There are cancers you can personally detect before symptoms appear, and cancers that are hidden until you experience signs that something’s wrong.
- Obvious cancers you can detect include skin cancers (e.g. change in a mole, sore that doesn’t heal) and lumps you can feel through skin (e.g. in the breast, throat, armpit or groin)
- Cancers you are unlikely to know you have until symptoms appear (e.g. unusual bleeding or discharge, pain, persistent cough or trouble breathing, etc.) or are picked up by a screening test.
The prostate is hidden away where it’s impossible for you to detect if cancer is growing. By the time urinary symptoms or pain occur, it is probably large and/or aggressive. Thankfully, prostate cancer (PCa) is now often picked up early through screening by a PSA blood test and digital rectal exam (DRE).
Don’t judge a book by its cover
The PSA blood test was heralded as a lifesaver when it was introduced in the 1990s. A simple blood draw could be analyzed for the amount of prostate specific antigen (PSA) it contained. Antigens are proteins shed by many types of cells—including cancer cells—into the bloodstream. They are unique to each type of cell, so they act as a kind of identification badge about their origin. Thus, antigens from prostate cells are able to be recognized in a blood sample because they are “prostate specific.”
Normally, PSA levels in the blood are low, but more antigens are shed into the blood if the prostate is stimulated in some way: sexual activity, a long bike ride, an infection in the gland, BPH, and even a DRE can spur antigen release. So can tumor growth. Thus, an elevated or rising PSA could mean cancer.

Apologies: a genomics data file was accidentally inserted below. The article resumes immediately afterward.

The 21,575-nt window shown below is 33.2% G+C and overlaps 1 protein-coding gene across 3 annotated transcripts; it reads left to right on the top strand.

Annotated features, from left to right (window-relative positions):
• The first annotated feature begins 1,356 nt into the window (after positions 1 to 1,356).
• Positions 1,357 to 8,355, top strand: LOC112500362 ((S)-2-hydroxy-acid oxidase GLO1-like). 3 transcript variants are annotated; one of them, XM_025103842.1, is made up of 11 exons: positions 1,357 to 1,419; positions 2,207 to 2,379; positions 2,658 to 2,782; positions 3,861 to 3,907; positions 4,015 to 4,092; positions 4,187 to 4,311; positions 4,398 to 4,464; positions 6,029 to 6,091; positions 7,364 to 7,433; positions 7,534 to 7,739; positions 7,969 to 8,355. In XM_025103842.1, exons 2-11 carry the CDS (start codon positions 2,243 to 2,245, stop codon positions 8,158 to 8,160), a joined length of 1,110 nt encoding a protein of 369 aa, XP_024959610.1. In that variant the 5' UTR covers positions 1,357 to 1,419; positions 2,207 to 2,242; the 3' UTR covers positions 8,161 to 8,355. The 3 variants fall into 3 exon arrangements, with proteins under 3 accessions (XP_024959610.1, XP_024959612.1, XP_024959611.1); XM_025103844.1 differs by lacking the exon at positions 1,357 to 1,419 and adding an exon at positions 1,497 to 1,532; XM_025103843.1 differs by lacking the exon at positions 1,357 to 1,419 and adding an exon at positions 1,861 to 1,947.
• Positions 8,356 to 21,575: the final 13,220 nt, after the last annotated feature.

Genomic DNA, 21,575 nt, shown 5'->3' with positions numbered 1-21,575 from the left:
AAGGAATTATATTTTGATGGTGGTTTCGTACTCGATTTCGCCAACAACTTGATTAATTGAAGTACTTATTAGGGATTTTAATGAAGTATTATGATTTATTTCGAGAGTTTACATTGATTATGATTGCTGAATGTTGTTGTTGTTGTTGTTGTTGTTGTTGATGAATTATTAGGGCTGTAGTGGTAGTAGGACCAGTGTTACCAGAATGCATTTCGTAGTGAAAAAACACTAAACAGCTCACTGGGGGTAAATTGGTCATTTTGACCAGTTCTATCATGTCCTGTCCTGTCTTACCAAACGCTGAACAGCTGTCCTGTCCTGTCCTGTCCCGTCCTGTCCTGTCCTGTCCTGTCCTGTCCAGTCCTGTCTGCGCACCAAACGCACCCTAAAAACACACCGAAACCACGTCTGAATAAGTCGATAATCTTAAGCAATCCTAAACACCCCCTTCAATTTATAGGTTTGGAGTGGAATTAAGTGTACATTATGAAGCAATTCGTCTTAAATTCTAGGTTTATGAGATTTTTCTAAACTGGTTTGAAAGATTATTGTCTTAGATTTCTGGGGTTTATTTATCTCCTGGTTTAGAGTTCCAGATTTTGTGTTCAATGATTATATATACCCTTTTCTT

However, a suspicious PSA report is like coming across a book with the attention-getting cover title, “Your Prostate Might Be In Trouble.” Uh oh, right? Well, you can’t judge this book by its cover because the screening PSA test is merely prostate specific, not prostate cancer specific.
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If a PSA test is suspicious, the conventional next step used to be a biopsy. I have written about the flaws of the conventional TRUS biopsy approach. True, it gives much more information than PSA: Gleason score (measure of aggression), volume of cancer (number of positive needles, length of needle core positive to cancer) and some idea of location (from which prostate side/area each sample was taken). The question is, is this all the information you can get to equip you for decision-making?
The conventional pathway to decision is simply not up to the decision-making task because it’s missing a key component: accurate visual depiction of the tumor. Remember, there are cancers YOU can easily detect, but not prostate cancer. It’s tucked away in a place where even surgery can’t access it without difficulty. At best, the results of a 12-needle biopsy allow only an educated guess as to the size and location of a tumor, not a complete picture. Instead, seeing the whole picture without invading the body is the best thing to do even before a biopsy. That is the most effective information to target the biopsy needles directly into the suspicious area—something ultrasound can’t give—and therefore the most accurate diagnosis.